How to treat an injury at home

Injuries happen from time to time, but in most cases they’re simple to cure. Soft tissue injuries can include spraining your ankle and straining your neck or back. So, what’s the correct way to treat these injuries?

Firstly, what are soft tissue injuries?

  • muscle strains,
  • ligament sprains,
  • tendon injuries, such as tendinopathy,
  • other soft tissue injuries, such as connective tissue, joint capsule and myofascial tissue damage.


What to do when you first get an injury
When you experience an injury, firstly make sure to seek professional help from a GP or physiotherapist in order to help diagnose and treat it properly.

It’s important to begin treatment straight away by applying the RICE method in the first 24–48 hours following an injury. RICE stands for rest, ice, compress and elevate.

To protect the injured area and prevent further damage, you need to rest. Next, apply ice (note – for some injuries heat is better) and compress the injury with a bandage. This will stop further inflammation and reduce pain. Finally, elevate above heart-level the injury to prevent blood from pooling in the affected area and assist swelling reduction.

Note: If your injury is related to long-term strain, such as waking up with a stiff neck or experiencing back pain due to sitting in the wrong position, the initial treatment is a little different. For these injuries, it’s best to apply heat, not ice, to the area to relax the muscles and encourage an increase in blood flow, which will aid faster healing.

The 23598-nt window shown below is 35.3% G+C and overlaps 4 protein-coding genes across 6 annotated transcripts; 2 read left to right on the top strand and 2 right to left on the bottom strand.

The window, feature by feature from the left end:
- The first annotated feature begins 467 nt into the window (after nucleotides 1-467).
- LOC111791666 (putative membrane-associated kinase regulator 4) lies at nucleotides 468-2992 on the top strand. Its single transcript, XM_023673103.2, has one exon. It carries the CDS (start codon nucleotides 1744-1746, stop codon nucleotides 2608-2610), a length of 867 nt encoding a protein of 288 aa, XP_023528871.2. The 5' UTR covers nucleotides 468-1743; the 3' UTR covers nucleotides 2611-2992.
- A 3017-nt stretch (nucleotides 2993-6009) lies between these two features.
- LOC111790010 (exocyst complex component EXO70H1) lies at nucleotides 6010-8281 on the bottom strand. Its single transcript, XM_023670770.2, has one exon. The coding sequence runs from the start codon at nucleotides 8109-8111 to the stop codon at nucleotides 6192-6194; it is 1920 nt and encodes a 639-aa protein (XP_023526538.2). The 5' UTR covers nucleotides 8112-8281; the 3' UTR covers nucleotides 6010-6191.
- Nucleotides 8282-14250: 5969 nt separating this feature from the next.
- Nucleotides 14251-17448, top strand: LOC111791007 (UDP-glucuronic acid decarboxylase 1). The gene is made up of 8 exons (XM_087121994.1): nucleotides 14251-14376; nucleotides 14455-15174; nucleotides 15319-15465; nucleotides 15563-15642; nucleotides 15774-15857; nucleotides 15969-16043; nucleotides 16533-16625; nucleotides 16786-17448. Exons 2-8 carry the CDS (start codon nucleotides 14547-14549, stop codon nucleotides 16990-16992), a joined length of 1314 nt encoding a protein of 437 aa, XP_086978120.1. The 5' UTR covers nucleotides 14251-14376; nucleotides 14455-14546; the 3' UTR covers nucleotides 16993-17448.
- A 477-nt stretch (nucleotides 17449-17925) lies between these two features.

The recovery process
Try to start using the injured area as soon as you feel able. Typically, two or three days following the sprain or strain should be enough time to get back on your feet. This stage is important for recovery, as getting back into action soon after an injury helps to prevent associated stiffness and scar tissue from forming.

Start moving – Begin with gentle movements; try flexing the area and putting some weight on it but don’t overload yourself right away.

Build strength – Ease back into some form of exercise as the pain and injury allows. Be sure to warm up first. You should aim to rebuild strength in the injured area to help prevent weakness and future damage.

Treat the whole area – To avoid injuring the same area again in the future, be sure to focus on building strength in the areas around the injured site too. Treat your recovery as a holistic process, taking time to build up flexibility and strength in the surrounding muscles and joints.

Related articles:
Should I use ice or heat?
Best treatments for lower back pain
What is chronic pain?

Written by ameliath

RELATED LINKS

Should I use ice or heat?

Read this before you reach for an ice or heat pack next time you're injured or in pain.

Lower back pain: what’s the most effective treatment?

New research has found that exercise is the best way to prevent lower back pain.

What constitutes chronic pain?

Chronic pain is not just ‘part of getting older' - it affects around eight million Australians of



SPONSORED LINKS

LOADING MORE ARTICLE...